Power’s Shadow – Chapter 5, Part 3

Powers-Shadow-Rough-3Captain Callowyn returns.

 

 

 

Chapter 5, Part 3

Sela, wisely, had kept silent for the most part during the audience with Boranac, but the restraints were gone by the time they were escorted back to their quarters.

“Did he really believe you?”

“Of course he believed me. It was the truth.” Marta felt weary beyond belief—the magic that created a binding contract tended to have that effect on her, but she still found herself wandering around the room settling nowhere, though the chairs and beds did beckon. “The question is,” she said finally, “why was it the truth?”

“I don’t understand,” Sela said.

“As I have pointed out before—the Arrow Path and, ultimately, Amaet, decide the price of any contract—I have no say in the matter. Yet the sword is the price.”

“You must admit that it’s a little convenient,” Sela said.

“Of course it is, and that worries me. I know why I want your father’s swords. But why does Amaet want me to have them? I cannot answer that.”

“That being the case…maybe she doesn’t. Maybe she just wants you to have Sunset.”

Marta idly chewed a fingernail. “Point taken, though then ‘why Sunset’ is a question all by itself. I still believe that what involves one sword, involves all of them. Unless it’s merely coincidence that your father only made seven named swords. And I am a firm disbeliever in coincidence.”

Sela considered. “Perhaps she simply wants you to discover the Fifth Law, whatever it is.”

“There would be a large ‘why’ attached to that as well. Amaet created the Arrow Path, but she’s not known for setting up signposts along the way. My mother once told me that there was a reason for everything Amaet did, no matter how incomprehensible on its face. If I want to stay ahead of her, it would be a good idea to understand that reason.”

Sela apparently had no answer for that, nor did Marta expect one. She went to the window and whistled. Bonetapper fluttered down to perch on the sill.

“Anything?” Marta asked.

“There’s something of a stir going on about the courtyard. Messengers coming and going. Nothing that appears to be a threat. The soldiers who brought us in appear to have returned to their stations along the coast. No signs of a gallows or block being prepared.”

“Thank you for that,” Marta said dryly. “Anything else?” Continue reading

Power’s Shadow – Chapter 5, Part 2

Powers-Shadow-Rough-3Marta and King Boranac in negotiations, and we finally find out what the would-be king’s angle is.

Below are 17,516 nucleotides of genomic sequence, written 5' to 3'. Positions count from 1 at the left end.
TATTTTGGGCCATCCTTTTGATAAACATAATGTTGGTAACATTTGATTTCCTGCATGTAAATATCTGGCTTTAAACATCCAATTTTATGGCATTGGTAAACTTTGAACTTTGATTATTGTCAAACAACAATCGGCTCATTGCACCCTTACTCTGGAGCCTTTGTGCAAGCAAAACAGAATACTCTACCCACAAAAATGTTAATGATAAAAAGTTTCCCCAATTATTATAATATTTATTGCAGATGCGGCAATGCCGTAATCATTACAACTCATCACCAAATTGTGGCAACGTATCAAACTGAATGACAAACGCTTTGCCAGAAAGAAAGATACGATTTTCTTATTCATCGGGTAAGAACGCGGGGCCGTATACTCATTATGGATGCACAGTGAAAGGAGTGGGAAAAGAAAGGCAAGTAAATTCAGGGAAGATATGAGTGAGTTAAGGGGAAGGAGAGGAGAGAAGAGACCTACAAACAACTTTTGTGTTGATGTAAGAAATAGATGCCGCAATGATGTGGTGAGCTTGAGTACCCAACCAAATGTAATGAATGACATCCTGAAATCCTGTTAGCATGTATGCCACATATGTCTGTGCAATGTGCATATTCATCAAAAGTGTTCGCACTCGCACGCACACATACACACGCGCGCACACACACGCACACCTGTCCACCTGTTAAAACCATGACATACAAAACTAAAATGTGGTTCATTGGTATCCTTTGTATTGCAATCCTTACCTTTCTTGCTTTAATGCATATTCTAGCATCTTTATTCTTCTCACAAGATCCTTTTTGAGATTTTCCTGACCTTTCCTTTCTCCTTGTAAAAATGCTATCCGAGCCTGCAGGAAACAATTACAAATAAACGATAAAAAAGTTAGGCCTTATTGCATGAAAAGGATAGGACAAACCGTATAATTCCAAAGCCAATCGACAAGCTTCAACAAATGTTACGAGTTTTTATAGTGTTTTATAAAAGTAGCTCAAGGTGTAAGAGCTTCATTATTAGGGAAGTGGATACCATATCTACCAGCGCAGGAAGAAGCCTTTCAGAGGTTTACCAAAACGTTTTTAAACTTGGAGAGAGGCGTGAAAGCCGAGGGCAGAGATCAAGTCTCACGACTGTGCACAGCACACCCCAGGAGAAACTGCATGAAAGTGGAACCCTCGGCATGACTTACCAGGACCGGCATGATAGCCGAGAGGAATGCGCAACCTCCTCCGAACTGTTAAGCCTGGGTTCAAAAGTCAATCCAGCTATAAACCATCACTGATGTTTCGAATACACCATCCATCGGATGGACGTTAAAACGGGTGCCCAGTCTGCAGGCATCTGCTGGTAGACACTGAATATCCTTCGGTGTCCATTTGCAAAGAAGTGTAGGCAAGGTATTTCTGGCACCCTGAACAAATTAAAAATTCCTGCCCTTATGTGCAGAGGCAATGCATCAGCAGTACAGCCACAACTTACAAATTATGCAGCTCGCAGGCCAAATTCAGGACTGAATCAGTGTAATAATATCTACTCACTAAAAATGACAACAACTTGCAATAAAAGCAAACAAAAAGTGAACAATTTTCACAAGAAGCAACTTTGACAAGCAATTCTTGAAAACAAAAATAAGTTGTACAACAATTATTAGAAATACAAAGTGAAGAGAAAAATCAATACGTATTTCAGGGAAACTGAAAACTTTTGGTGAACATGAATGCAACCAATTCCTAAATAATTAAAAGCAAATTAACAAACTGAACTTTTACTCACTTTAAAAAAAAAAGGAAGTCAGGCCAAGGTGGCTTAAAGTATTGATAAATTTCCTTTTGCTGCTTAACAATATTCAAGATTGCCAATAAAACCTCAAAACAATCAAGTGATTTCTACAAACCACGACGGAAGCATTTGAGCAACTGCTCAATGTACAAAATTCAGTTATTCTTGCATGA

Chapter 5, Part 2

“Let me see the blade,” Marta said, “And I will tell you.”

“I’m not used to running errands, but this situation is likewise something I am not used to.” Boranac turned in his seat just far enough to reach a chest sitting against the far wall. From there he produced an oblong shape wrapped in oilcloth, which he proceeded to unwrap until he produced a bare blade that he lay carefully on the table. “Look for yourself.”

Marta glanced at Sela who bowed slightly and moved forward. The guard by the door put his hand on his hilt, but Boranac waved him back. “They haven’t come for my life, but that doesn’t mean they will get what they did come for.”

Sela approached the table. She didn’t try to touch the sword lying there, and after a moment she backed away.

“Well?” Marta asked.

“That is Sunset. There is no question of it,” Sela said.

Boranac frowned. “It has a name? That oaf Longfeather made no mention of it.”

“Because he is an oaf, Your Majesty,” Sela said, bowing again. “And did not fully understand what he had.”

“Well, I do. Now, then–answer my question, Lady Marta.”

“If the sword is not the price that the Arrow Path demands, I will tell you what the true price is. And if I cannot persuade you otherwise, I will depart without the sword. Is that fair?” Marta asked.

“Will you swear to abandon your interest in the sword?”

“Of course not,” Marta said. “But I will make no effort to steal it from you, if that is your concern. I will merely bide my time.”

Boranac laughed. “You are either very sure of yourself or very foolish, and frankly I’m not sure which.”

“Neither am I, Majesty. Either way, I merely do what I believe I need to do,” Marta said. “And refrain from making judgments when I can.” Continue reading